Jody Herring, 40, during an arraignment in Washington Superior Court
The Barre mother charged with fatally shooting a Department for Children and Families caseworker — and suspected of killing three of her relatives hours beforehand — pleaded not guilty to a first-degree murder charge Monday.
Jody L. Herring, 40, was "very calm and laughing," after she was arrested Friday afternoon in the shooting of Lara Sobel, who was killed with a hunting rifle fired at close range in downtown Barre, according to Vermont State Police affidavits. Sobel had been involved in a case in which Herring lost custody of her 9-year-old daughter, state officials say.
"During transportation the female continued to laugh and talk about the victim," Vermont State Police Detective Sgt. Hal Hayes wrote in an affidavit. "Prior to placing the female into the cell she was still laughing and making small talk about the incident like it was no big deal."
During the arraignment in Washington Superior Court, prosecutors from the Vermont Attorney General's Office said they will seek a competency evaluation for Herring, whose face betrayed no emotion during the court hearing. Defense attorney David Sleigh said he will likely oppose the competency evaluation, which would determine whether Herring is mentally competent to stand trial. Herring is being held without bail, which Sleigh did not oppose.
After the hearing, Attorney General Bill Sorrell said he hoped by the end of the week police will finish their investigation into the deaths of Herring's relatives, Regina Herring, 43, Rhonda Herring, 48, and Julie Falzarano, 73, who were found dead in a home in Berlin on Saturday morning. Gov. Peter Shumlin has referred to Herring as the "alleged perpetrator" in those deaths.
Meanwhile, court documents released yesterday provide new details into the brazen daytime shooting of Sobel, a 14-year DCF veteran and the mother of two children.
Herring allegedly shot Sobel twice in broad daylight as Sobel left her office at the Barre City Place on Main Street, where DCF has an office, shortly before 5 p.m. Several witnesses saw the shooting and its aftermath.
Two eyewitnesses describe hearing the first gunshot, then watching as Herring fired a second shot at Sobel, who was on the ground.
Washington County State's Attorney Scott Williams was in a gym on the first floor of the Barre City Place when he heard shots fired. He rushed outside, saw Sobel on the ground and Herring holding the rifle. Williams wrestled the Remington .270-caliber rifle away from Herring, and, with the help of bystanders, held Herring until police arrived.
Williams stayed with Sobel, who he knew, as she lay dying.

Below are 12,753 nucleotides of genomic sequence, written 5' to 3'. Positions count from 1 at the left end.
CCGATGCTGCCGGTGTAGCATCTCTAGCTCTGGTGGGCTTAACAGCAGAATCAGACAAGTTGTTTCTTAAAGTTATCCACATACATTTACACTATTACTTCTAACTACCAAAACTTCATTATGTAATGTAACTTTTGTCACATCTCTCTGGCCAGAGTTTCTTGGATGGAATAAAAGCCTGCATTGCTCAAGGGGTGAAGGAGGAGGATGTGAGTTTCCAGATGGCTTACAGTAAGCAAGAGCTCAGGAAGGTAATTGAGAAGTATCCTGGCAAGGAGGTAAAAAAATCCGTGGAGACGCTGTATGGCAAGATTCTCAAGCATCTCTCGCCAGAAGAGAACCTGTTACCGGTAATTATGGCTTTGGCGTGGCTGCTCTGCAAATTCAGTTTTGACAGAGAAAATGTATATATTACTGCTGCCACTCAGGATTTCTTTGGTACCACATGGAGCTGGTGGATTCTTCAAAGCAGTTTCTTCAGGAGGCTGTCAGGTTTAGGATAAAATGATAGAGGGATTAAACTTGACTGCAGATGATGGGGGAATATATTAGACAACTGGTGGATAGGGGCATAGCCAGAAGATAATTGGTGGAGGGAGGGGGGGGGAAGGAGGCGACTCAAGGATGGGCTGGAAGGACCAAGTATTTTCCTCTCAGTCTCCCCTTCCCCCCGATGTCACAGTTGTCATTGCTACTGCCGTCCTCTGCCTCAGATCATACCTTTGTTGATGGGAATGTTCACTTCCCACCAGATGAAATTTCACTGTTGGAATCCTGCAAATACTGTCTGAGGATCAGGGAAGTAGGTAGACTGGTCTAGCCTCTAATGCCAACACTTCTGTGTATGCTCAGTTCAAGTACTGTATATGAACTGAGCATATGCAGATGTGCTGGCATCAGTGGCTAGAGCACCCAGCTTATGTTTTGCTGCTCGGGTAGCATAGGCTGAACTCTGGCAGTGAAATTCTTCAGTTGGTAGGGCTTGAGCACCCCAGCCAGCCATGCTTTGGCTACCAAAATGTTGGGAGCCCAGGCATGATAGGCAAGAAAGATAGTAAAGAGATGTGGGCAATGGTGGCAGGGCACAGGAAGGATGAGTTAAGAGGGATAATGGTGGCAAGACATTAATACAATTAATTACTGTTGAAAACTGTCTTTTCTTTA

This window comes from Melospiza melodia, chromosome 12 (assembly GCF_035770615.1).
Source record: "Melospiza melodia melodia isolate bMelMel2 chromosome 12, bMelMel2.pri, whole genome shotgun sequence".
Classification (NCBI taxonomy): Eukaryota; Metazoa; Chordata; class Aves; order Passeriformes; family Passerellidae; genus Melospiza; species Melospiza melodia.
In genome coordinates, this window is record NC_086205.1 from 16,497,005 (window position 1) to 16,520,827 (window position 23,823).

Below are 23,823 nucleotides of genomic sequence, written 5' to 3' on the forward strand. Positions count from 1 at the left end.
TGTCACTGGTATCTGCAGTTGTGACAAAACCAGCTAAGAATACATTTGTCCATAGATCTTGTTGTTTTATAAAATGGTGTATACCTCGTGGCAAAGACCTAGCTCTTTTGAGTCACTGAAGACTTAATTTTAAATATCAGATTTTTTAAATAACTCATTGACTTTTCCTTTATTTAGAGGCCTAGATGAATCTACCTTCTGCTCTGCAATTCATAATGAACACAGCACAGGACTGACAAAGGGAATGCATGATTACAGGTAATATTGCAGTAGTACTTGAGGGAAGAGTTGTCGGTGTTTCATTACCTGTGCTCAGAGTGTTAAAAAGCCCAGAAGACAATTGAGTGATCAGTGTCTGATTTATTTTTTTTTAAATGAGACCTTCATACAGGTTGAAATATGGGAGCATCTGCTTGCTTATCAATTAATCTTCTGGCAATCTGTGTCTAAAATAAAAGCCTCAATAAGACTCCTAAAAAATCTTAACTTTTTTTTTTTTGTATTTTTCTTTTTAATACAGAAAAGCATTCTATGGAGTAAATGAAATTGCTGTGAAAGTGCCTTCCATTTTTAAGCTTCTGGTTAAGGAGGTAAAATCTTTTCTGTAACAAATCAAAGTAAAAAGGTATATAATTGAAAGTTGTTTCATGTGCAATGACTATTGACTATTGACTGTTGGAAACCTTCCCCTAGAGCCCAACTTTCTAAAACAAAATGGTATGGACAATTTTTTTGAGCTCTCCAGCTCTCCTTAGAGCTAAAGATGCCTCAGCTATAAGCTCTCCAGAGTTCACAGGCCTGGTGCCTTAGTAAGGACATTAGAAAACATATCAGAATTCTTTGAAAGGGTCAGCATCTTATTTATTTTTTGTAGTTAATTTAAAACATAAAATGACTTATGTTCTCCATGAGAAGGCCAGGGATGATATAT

Washington County State's Attorney Scott Williams speaking to reporters
"I was able to verbally comfort Lara Sobel after Jody Herring had been contained," Williams told reporters after the arraignment. "I was able to have my wife go to Lara’s home to be with her girls pending notification."
Because he is a witness, Williams handed off the case to the Vermont Attorney General's Office. He sat in the courtroom gallery for the arraignment.
Herring also called her brother, Dwayne Herring, just minutes before the shooting Friday night. She left him a voicemail.
"If you think anything of your sister you'll get a hold of me now," she said, according to court documents.
She called him back shortly after the shooting.
"Watch the news; you'll wish you got a hold of me earlier," she said.
Herring at one point was shouting about her daughter being taken by DCF, according to police affidavits.
Inside the Barre police station, officers discovered that she was carrying a sleeve of .270-caliber bullets in a plastic bag tucked in her waistband.
At her home in South Barre, police found bullets and a $20.80 receipt from the Berlin Walmart for ammunition. It was dated June 2.
Court records show that Herring was legally prohibited from possessing a firearm. She has 11 misdemeanor convictions, including one for domestic assault, which made her ineligible under federal laws to have the hunting rifle she allegedly used to kill Sobel.
Among those in the packed courtroom Monday was Herring's 20-year-old daughter, Desiree Herring, who said she and her mother had become distant in recent months.
“I’m still in in shock," she said in an interview. "I don’t even know if she knows what she’s done. She had such a blank look on her face [in court] ... If any of us knew she was going to kill someone, we would have stopped her."
Gov. Peter Shumlin spoke with DCF workers in Barre shortly before the arraignment.
"We just met with many of the hard-working employees who were here or were nearby when this tragedy struck on Friday," he told reporters. "All I can tell you is they’re really devastated."
A memorial of flowers, balloons, candles and stuffed animals at the spot where Lara Sobel was shot Friday afternoon